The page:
Big Oil Reaps Massive First-Quarter Profits

This quarter’s $18.2 billion in profits certainly demonstrates that the big five oil companies can do without $40 billion in tax subsidies over a decade.

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The first anniversary of the BP fatal oil disaster in the Gulf of Mexico reminded Americans of the enormous human and economic costs of our oil dependence. One year later, BP is posting first-quarter profits of nearly $5.5 billion. This 17 percent growth from 2010’s first-quarter earnings comes despite BP having distributed a mere 19 percent of the $20 billion it agreed to pay oil spill victims and their families.

The four other Big Oil companies—ExxonMobil, ConocoPhillips, Chevron, and Shell—also enjoyed massive profits in the first quarter of 2011 compared to 2010 due to high oil prices. These four companies reported a combined $18.2 billion in first-quarter earnings—profits that together mark a 40 percent increase over last year. Exxon stood head and shoulders above the rest with a nearly 70 percent increase over 2010 first-quarter profits, clocking in at nearly $10.7 billion. Shell was a distant second with earnings listed at $6.9 billion.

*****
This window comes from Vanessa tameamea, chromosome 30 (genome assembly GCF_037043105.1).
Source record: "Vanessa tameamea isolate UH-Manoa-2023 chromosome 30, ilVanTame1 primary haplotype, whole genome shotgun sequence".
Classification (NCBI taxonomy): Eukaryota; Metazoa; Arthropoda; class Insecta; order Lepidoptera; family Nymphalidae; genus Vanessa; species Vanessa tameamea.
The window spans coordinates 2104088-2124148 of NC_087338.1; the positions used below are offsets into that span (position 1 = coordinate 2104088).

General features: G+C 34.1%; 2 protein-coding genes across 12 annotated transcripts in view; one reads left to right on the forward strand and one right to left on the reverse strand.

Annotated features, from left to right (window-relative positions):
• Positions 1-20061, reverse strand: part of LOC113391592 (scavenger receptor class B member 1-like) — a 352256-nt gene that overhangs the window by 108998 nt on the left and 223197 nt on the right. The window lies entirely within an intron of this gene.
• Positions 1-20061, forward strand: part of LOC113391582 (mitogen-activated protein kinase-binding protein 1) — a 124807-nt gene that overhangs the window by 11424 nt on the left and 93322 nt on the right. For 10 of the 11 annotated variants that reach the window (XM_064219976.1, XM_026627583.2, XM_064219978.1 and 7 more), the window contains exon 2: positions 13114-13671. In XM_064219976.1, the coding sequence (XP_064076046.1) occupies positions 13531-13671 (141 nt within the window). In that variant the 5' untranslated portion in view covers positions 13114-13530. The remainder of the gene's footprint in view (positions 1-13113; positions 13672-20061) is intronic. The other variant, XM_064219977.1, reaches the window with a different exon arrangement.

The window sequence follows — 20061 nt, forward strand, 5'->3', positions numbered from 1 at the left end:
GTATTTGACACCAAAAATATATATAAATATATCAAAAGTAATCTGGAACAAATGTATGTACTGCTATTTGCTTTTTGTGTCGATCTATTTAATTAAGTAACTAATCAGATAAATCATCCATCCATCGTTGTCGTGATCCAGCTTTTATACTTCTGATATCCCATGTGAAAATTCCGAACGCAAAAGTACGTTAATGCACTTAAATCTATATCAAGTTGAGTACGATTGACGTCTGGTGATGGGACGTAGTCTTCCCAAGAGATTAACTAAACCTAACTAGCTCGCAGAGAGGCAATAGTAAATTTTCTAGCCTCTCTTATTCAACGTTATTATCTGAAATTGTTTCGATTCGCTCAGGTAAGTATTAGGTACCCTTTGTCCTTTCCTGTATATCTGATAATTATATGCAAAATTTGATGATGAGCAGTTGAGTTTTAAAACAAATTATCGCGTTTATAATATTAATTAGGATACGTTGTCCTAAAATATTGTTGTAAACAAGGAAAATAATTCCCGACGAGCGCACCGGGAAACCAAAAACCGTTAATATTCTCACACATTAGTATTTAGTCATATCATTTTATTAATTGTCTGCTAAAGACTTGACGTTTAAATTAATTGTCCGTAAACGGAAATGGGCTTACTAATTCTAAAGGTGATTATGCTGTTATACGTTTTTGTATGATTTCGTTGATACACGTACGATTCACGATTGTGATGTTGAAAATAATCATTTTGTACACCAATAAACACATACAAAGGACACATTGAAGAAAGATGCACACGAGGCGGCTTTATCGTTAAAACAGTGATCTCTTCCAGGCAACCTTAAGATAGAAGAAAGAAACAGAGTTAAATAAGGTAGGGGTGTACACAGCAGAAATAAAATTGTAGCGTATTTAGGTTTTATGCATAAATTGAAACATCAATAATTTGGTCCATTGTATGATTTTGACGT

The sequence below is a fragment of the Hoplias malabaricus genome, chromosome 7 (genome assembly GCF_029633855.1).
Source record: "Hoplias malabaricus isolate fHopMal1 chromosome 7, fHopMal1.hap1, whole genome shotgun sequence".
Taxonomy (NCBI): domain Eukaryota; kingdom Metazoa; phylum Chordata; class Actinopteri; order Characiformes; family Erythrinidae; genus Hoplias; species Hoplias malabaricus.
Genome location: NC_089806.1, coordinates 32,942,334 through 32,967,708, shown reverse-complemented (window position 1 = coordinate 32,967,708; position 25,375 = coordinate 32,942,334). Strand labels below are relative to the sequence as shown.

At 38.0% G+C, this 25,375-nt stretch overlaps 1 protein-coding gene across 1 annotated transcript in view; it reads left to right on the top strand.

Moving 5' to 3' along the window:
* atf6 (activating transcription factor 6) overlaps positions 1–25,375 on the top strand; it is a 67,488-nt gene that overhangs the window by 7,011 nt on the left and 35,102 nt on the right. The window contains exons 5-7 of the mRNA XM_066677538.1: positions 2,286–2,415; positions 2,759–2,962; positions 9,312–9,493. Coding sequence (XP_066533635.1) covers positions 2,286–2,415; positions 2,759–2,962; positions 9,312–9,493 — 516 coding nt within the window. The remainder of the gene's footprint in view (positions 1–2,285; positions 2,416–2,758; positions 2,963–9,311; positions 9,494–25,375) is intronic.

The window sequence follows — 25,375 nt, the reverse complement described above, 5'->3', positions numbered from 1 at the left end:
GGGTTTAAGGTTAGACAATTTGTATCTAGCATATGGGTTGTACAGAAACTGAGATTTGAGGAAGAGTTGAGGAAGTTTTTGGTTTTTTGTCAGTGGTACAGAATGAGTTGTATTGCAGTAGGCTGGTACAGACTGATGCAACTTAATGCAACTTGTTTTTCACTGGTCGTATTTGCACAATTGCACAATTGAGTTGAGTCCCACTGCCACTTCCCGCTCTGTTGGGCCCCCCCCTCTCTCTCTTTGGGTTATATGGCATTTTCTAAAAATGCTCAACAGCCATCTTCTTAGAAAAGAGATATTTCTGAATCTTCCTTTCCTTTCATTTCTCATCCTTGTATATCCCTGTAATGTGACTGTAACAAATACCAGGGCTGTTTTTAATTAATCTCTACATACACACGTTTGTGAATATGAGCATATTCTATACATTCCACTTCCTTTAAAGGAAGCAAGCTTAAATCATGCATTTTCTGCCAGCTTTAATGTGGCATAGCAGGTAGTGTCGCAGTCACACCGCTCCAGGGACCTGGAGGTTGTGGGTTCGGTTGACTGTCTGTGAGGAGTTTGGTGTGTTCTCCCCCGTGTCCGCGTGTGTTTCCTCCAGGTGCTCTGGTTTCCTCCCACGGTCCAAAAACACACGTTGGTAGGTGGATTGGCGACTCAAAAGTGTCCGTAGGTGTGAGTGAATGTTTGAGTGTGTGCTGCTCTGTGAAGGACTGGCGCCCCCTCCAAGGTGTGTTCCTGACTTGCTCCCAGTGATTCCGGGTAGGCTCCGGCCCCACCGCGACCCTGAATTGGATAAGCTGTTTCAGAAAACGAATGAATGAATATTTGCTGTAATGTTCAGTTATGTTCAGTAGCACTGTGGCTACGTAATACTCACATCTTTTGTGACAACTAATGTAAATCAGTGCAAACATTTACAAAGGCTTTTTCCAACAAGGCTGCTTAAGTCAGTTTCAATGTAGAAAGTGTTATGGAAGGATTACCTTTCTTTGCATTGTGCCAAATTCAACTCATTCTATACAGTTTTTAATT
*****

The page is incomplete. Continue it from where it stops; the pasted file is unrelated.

Oil prices have risen by a third in just more than two months, spurred largely by speculators capitalizing on unrest in North Africa and the Middle East. The jump in crude prices from $85 per barrel to $112 per barrel since January 2011 has boosted gasoline prices by 22 percent.

President Barack Obama warned in an April 26 letter to congressional leadership that "if sustained, these high prices have the potential to slow our economy’s growth at precisely the moment we need to be accelerating it."

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